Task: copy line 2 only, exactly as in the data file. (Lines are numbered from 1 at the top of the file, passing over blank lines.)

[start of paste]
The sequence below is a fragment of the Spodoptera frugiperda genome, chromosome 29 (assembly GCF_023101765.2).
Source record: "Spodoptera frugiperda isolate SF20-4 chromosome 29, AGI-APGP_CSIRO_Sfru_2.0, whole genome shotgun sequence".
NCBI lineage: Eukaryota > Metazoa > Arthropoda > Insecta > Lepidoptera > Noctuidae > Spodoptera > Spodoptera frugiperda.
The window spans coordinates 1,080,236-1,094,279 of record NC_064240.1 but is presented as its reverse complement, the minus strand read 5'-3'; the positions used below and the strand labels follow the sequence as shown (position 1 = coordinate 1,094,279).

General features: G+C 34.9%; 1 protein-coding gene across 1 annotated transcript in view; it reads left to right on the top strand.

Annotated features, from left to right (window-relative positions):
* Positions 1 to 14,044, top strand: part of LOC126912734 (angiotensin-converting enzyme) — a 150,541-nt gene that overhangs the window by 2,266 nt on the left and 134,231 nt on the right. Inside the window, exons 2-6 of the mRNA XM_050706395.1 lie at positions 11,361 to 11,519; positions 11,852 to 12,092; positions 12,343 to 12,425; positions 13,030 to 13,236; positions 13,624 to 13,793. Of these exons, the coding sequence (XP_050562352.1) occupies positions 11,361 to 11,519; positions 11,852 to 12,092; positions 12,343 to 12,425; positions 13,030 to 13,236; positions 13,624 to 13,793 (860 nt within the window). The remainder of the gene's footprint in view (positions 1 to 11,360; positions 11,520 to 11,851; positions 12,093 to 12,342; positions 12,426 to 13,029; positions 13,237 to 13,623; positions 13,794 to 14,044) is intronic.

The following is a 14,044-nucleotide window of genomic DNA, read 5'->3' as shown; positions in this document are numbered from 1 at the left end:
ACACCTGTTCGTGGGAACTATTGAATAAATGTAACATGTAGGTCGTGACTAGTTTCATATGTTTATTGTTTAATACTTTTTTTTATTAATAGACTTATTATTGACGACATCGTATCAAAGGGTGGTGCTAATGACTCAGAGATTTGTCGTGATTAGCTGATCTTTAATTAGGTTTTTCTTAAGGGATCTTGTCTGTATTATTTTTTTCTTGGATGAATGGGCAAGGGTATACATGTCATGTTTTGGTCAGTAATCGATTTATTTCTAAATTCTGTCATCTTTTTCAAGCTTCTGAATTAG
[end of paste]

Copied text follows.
Source record: "Spodoptera frugiperda isolate SF20-4 chromosome 29, AGI-APGP_CSIRO_Sfru_2.0, whole genome shotgun sequence".